An IVF cycle is how we describe one round of IVF treatment starting with the first day of your period.
As part of your fertility plan, you may start medication or injections before the first day of the cycle.
Step 1: Your Menstrual Cycle
While IVF does involve manipulation of the ovaries, using fertility injections to stimulate egg maturation and release, we still work with your body’s natural menstrual cycle and hormone production. Thus, your IVF cycle will begin on the first day of the menstrual period closest to when you have scheduled your IVF treatment.
In most cases, once your period begins, we will administer oral contraceptives that help to regulate hormone levels more precisely, while simultaneously limiting any potential cysts from developing as cysts can compromise fertilization. The contraceptives are typically taken anywhere from two to four weeks.
Step 2: Ovarian Stimulation
The ovarian stimulation phase starts from day 1. In a natural monthly cycle, your ovaries normally produce 1 egg. You’ll take medication for 8-14 days to encourage the follicles in your ovaries (where the eggs live) to produce more eggs.
Your specialist prescribes medication specific to your body and treatment plan. It’s usually in the form of injections, which can vary from 1-2 for the cycle, or 1-2 per day. It can be daunting, but your fertility nurse will be there to show you exactly how and where to give the injections.
We keep an eye on your ovaries and how the follicles are developing with blood tests and ultrasounds. Your medication will be adjusted if needed. Our team will support you through these processes and make you as comfortable as we can.
Step 3: Egg Retrieval
Egg retrieval, or egg ‘pick up’, is a hospital day procedure where the eggs are collected from your ovaries. An anaesthetist will get you ready for a general anaesthetic. You’ll be asleep and the procedure takes about 20-30 minutes.
Your fertility specialist uses the latest ultrasound technology to guide a needle into each ovary. It’s delicate work where every millimetre counts, and this is where the experience of our specialists pays off. You can’t see an egg with the naked eye; they’re contained in the fluid within the follicles in your ovaries. The specialist removes fluid from the follicles that look like they’ve grown enough to have an egg inside.
Recovery takes about 30 minutes and you’ll be able to walk out on your own. It’s a good idea to have a support person with you as you won’t be able to drive after the procedure.
Step 4: The sperm
If you’re a couple planning on using fresh sperm, the male will produce a sample the morning of the egg retrieval. If you are using frozen or donor sperm, our scientists will have it ready in the lab.
The sperm is graded using 4 different levels of quality. It’s washed in a special mixture to slow it down so our scientists can spot the best ones under the microscope. A perfect, healthy sperm is not too fat or thin, with a tail that’s not too long or short. The best sperm are selected, and they’re ready and waiting in the lab to be introduced to the eggs.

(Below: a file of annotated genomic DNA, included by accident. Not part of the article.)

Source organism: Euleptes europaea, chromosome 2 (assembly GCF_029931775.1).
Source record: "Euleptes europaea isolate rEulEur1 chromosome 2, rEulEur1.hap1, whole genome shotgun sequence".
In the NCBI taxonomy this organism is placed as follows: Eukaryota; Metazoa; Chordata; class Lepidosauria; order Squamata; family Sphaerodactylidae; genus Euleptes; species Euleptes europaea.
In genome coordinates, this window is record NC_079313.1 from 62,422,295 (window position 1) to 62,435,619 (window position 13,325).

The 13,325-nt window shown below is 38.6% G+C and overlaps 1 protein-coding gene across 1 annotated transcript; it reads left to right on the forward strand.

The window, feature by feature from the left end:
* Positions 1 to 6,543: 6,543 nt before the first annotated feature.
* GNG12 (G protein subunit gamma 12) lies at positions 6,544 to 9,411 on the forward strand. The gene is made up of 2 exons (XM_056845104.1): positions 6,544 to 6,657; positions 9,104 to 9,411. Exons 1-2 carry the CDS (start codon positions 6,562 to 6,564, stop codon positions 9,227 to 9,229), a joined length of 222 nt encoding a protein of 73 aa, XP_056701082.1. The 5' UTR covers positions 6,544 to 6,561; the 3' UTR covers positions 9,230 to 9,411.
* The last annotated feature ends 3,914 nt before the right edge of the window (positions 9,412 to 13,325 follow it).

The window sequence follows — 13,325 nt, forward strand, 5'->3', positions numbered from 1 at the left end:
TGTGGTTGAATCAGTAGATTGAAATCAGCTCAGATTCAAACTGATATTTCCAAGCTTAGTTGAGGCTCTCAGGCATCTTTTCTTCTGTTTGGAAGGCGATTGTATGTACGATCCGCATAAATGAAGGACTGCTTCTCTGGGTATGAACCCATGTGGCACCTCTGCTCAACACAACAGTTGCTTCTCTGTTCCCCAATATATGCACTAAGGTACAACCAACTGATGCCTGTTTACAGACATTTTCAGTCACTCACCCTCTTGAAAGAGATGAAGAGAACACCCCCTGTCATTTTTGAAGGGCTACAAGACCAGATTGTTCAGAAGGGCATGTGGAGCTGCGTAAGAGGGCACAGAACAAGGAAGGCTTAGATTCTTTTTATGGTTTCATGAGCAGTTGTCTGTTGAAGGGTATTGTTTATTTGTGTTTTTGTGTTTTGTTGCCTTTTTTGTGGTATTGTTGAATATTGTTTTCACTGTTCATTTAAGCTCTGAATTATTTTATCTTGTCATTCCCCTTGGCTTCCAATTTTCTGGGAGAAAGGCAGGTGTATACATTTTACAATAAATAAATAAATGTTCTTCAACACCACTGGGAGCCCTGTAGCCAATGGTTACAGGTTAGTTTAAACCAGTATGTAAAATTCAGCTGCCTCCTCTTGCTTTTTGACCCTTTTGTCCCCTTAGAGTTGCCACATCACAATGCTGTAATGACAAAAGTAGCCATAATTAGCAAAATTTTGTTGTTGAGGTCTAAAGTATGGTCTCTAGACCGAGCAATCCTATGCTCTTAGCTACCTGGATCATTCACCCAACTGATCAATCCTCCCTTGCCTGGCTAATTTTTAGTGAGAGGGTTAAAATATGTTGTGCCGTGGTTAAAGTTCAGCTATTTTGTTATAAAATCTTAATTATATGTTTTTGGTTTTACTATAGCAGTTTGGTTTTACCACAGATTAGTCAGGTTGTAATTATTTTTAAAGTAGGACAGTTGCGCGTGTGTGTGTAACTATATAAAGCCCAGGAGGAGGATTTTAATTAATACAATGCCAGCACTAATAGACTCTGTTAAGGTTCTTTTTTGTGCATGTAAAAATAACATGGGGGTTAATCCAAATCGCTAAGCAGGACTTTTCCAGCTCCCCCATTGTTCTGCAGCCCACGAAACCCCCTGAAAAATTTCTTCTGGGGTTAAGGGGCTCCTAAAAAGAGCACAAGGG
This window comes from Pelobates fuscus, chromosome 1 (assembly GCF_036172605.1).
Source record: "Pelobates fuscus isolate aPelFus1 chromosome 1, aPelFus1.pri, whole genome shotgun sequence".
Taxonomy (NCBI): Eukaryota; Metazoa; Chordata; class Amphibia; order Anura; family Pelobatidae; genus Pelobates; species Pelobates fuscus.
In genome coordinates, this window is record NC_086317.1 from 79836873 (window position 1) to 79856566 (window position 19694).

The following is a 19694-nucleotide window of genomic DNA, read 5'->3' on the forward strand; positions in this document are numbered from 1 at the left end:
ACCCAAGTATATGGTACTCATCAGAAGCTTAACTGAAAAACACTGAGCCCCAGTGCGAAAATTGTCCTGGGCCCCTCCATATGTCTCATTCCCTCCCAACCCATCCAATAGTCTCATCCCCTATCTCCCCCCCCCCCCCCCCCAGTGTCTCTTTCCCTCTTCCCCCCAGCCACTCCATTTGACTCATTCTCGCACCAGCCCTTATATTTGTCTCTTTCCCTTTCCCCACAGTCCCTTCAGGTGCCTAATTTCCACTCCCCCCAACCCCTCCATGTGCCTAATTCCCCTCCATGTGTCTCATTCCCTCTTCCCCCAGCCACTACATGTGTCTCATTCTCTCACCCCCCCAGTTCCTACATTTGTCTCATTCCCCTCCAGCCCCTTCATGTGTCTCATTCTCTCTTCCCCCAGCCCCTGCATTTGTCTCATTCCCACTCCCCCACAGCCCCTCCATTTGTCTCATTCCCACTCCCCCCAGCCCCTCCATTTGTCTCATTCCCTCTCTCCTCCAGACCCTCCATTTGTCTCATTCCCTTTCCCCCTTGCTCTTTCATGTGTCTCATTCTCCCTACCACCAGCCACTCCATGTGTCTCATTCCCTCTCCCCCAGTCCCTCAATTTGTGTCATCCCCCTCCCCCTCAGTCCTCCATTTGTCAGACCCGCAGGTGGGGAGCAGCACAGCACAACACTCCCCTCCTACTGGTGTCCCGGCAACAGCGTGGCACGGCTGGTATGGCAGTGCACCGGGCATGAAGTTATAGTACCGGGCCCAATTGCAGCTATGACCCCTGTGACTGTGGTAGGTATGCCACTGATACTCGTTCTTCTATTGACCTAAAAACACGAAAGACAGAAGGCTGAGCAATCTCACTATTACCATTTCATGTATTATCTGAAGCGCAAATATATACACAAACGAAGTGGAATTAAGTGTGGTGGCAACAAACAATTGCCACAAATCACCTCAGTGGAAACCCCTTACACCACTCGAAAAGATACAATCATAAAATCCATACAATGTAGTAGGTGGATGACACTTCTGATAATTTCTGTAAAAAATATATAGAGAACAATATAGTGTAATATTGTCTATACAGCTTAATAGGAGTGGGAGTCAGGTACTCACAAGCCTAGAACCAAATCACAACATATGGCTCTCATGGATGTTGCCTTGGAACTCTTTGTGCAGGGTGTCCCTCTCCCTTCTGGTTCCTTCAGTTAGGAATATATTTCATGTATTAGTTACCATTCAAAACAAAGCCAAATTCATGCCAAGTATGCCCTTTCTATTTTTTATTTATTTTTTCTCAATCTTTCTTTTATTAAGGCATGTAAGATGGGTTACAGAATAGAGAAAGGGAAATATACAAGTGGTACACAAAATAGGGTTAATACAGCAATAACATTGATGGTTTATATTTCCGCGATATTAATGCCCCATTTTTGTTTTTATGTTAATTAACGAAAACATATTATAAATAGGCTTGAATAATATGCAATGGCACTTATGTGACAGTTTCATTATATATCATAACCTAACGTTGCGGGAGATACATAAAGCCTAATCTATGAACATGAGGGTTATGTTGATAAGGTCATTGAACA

Step 5: Fertilisation
Your fertility specialist gives our scientists the eggs they have retrieved, still in the fluid from the follicles of the ovaries. The scientists use powerful microscopes to find the eggs in the fluid so they can be removed.
It’s important the eggs are fertilised quickly. The eggs and some sperm are placed in a dish. They have the chance to find each other and fertilise like they would naturally within your body.
Step 6: Embryo development
If the sperm fertilises the egg, it becomes an embryo. Our scientists put the embryo into a special incubator where the conditions for growth and development are perfect. Our scientists keep an eye on the embryos over 5-6 days.
We know implanting embryos at the blastocyst stage into the uterus boosts your chances of a successful pregnancy.
Unfortunately, not all eggs will fertilise and reach embryo stage. The eggs might not be mature or the sperm not be strong enough. We know you’ll be waiting on news, so we’ll keep you up to date with the progress of your egg, sperm and embryo development.
Stage 7: Embryo transfer
If your embryo develops in the lab, you’re ready for it to be transferred into your uterus. Your fertility nurses will explain the process. We use ultrasound technology to get the embryo in the perfect spot, and it helps to see the lining of the uterus.
The embryo transfer is a very simple process. It takes about 5 minutes, you’ll be awake, there’s no anaesthetic, and you can get up straight away. You can continue with your day, the embryo can’t fall out if you stand up or go to the toilet.
A scientist talks to you about your embryo prepares it by placing it in a catheter. Its critical this is done by an expert to disturb the embryo as little as possible.
An embryo is only 0.1 millimetre, and the specialist has a target area of approximately 1 millimetre to play with. If it’s placed in the wrong spot, the embryo may not ‘stick’ and there is risk it’ll find a home outside the uterus.
Two weeks after your embryo transfer, you’ll have a blood test to measure your levels of the hormone hCG (human chorionic gonadotropin). hCG in your bloodstream usually means a positive pregnancy test.
The time between the embryo transfer and the blood test is often called the ‘two week wait’ (2WW).
It can be tough not to be anxious about the result. If you need some help to cope or someone to talk to, our counsellors are ready to help you.